Look at how you like to work. Are you results-driven? Do you actively, even aggressively, push towards those results? Do you like to deal with numbers and facts? Do you base important decisions on that evidence? Are you strong-willed and decisive? If you said yes to most of those questions, congratulations. It’s likely that you’ve been successful in your career. And it’s also likely that, if you’re honest, you’ll have to answer “no” to this question: do you consider yourself to be highly creative?
Successful businesspeople produce superior results in all but one area: creativity. Why should that be? The answer lies in an important insight that I gained recently: The Yin Yang of innovation.

The Yin Yang principle. The ancient Chinese philosophical concept of Yin Yang views the natural world as comprising opposites, which are nevertheless interconnected and interdependent. Such a world consists of polar forces or energies that depend on each other and give rise to each other in turn. As such, these opposites can only exist in relation to one another. Many natural dualities are considered to be expressions of yin and yang, such as female and male, night and day, dark and light, earth and heaven, low and high, cold and hot, winter and summer, slow and fast, soft and hard, yielding and solid, diffuse and focused, and passive and aggressive. Note that the first item in each of those pairs is the yin and the second item the yang.

The ancient Chinese philosophers believed that these complementary opposites interact within a greater whole, and that everything has both yin and yang aspects. This notion is expressed in the most widely known representation of yin and yang, the Taijitu symbol. It comprises a circle divided by an S-shaped line into two equal parts, one black and the other white. Each of those parts contains a dot of the opposite color, making it vaguely resemble a fish. The opposite-colored dot symbolizes the presence of the opposite force in everything.

The Yin nature of creativity. Can you willfully gain important insights when you’re confronted with an ambiguous or uncertain situation? Can you produce breakthrough ideas on the spot when a solution is needed? The answer in both cases is no. While we can purposefully source data and information, insights are gained when open-mindedly exploring ambiguous situations. Similarly, while we can actively mine data and compute results, we cannot actively produce a major breakthrough on command. Our language reflects this: we “get” ideas, which are received as a signal from our subconscious minds.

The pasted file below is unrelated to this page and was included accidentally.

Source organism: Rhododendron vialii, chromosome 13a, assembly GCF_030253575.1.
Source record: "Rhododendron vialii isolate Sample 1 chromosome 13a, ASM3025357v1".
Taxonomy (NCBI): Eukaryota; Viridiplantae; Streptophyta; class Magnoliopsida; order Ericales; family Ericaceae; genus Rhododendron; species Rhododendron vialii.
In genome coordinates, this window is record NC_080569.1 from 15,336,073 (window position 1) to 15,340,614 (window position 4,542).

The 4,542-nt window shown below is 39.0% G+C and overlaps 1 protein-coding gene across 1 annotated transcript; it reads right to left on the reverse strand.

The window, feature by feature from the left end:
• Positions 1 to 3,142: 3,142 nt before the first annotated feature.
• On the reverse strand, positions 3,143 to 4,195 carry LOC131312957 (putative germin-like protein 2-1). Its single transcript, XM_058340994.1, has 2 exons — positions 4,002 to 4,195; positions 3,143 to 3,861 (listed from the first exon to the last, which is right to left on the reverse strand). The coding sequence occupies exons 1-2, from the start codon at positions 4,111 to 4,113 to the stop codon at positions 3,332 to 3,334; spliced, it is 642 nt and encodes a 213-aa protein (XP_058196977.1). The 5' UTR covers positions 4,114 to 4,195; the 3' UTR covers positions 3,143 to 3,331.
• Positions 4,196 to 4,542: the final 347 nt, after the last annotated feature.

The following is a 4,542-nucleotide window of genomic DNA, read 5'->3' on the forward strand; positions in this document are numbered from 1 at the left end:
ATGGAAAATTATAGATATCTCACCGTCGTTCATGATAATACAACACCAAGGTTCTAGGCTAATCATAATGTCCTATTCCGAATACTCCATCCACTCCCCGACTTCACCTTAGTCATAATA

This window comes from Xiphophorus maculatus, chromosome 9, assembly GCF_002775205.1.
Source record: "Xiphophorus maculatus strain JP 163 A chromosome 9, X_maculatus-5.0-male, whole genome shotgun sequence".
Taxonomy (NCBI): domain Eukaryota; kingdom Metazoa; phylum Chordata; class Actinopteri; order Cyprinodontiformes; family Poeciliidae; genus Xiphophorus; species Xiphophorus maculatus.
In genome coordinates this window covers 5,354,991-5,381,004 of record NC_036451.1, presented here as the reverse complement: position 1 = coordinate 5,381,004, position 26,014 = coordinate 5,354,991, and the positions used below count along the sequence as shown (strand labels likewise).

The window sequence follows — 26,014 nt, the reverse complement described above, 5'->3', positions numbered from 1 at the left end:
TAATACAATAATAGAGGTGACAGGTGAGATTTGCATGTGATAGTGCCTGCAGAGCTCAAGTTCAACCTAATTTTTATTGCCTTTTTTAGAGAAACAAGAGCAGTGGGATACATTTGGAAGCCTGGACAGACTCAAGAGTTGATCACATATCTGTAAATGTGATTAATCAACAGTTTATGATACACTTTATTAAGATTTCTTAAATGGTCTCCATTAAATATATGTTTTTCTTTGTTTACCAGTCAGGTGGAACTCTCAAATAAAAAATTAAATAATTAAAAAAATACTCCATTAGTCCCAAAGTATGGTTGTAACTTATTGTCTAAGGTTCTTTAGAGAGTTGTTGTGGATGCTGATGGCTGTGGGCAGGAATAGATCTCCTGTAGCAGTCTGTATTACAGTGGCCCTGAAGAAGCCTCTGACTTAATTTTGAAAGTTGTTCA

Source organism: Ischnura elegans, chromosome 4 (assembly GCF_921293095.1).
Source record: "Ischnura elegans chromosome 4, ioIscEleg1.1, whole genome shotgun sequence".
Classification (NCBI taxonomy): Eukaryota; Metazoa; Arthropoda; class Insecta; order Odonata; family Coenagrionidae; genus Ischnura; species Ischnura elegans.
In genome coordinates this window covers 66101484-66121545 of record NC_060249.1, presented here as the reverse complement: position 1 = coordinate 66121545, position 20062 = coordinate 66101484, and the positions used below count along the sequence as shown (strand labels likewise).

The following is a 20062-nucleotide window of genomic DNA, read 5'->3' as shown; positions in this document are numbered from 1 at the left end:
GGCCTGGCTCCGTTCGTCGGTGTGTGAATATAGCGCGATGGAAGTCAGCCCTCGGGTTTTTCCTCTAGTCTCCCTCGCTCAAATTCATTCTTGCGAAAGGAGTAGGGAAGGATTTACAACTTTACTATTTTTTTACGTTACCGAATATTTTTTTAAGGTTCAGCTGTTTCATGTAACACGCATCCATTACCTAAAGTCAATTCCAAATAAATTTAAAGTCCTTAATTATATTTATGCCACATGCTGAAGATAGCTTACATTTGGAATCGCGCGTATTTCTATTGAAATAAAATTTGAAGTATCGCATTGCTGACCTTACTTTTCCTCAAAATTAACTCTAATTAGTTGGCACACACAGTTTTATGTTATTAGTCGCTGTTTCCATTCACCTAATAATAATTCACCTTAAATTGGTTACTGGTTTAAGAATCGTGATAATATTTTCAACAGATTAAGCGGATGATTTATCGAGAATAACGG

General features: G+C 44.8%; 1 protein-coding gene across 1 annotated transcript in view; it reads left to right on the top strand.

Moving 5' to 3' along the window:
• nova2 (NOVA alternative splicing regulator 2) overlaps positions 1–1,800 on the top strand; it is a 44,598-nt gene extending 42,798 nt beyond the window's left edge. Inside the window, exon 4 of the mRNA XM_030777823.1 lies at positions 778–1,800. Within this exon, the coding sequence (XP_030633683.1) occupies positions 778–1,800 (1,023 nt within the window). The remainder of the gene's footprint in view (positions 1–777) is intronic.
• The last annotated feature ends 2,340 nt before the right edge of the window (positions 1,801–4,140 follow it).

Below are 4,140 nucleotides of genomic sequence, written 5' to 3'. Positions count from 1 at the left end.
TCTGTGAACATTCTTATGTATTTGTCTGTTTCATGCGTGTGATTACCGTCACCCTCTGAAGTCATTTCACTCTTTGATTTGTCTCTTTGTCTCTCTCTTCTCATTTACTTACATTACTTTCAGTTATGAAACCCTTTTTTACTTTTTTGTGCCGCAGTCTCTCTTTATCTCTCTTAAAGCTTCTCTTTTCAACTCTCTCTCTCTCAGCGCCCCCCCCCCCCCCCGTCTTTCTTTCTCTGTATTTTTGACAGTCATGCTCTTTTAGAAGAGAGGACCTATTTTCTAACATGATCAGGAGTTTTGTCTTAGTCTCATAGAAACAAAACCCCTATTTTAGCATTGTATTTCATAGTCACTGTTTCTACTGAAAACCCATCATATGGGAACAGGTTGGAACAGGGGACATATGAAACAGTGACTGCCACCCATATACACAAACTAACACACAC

Let’s relate these thoughts back to Yin Yang. Is creativity yin or yang? You have probably realized that creative thinking is based on yin. We cannot actively seek intuitive realizations, or novel insights, or breakthrough ideas, at will. Instead, we passively receive them, as a radio receives signals. The best we can do is to give our subconscious the raw materials and time it needs, and to attune ourselves to receive the ideas it produces.

The Yin Yang of innovation. Innovation is creativity plus action. We can expand this definition by using Yin Yang. Creativity is yin, action is yang. Neither can stand alone. Creativity without action is only empty dreams; action without creativity can only perpetuate the status quo. Innovation requires both.

Yin Yang implications for modern business thinkers. Is the business world more yin or yang? The aggressive pursuit of results at the heart of business indicates that yang clearly drives and dominates business. It’s no wonder that so many in business find creativity difficult and that most companies are unable to produce meaningful innovation.

Yin Yang teaches that businesspeople and companies alike need to balance their action-oriented yang with their creative yin. Here are a few ways to do this:

  • Apply the Yin Yang of innovation to your thinking by balancing analytical thinking with creativity. Logic, but also imagination. Sharply focused details, but also fuzzy generalities.
  • Gather data, but remain receptive to intuitive insights. Information is not an end in itself; it must be viewed through the lenses of experience and intuition to arrive at insight.
  • Realize that there’s more than one way to do things. Open up to new methods, thoughts and ideas.
  • Balance your bias towards action with the patience to wait for insights and ideas.
  • Let go of a challenge you’re working on to allow the subconscious to discover insights and ideas.

Appreciate the interdependent nature of the Yin Yang of innovation.

Understand that ideas require action before they can bear fruit, just as action requires creativity to be successful. Moreover, any creative effort requires a glimpse of focus and action-orientation to be fertile, just as your action need a dose of creativity to be successful. In the creative process underlying every structured innovation method, Yin is followed by Yang which again is followed by Yin. It’s the dynamic interplays of the two opposite thinking styles: divergent thinking (Yin) is follows by convergent thinking (Yang), which again is followed by divergent thinking (Yin). Employ that precious balance: It’s the Yin Yang of innovation.

© Dr. Detlef Reis 2017. This article was published in parallel in the Bangkok Post under the same title on 31 March 2011.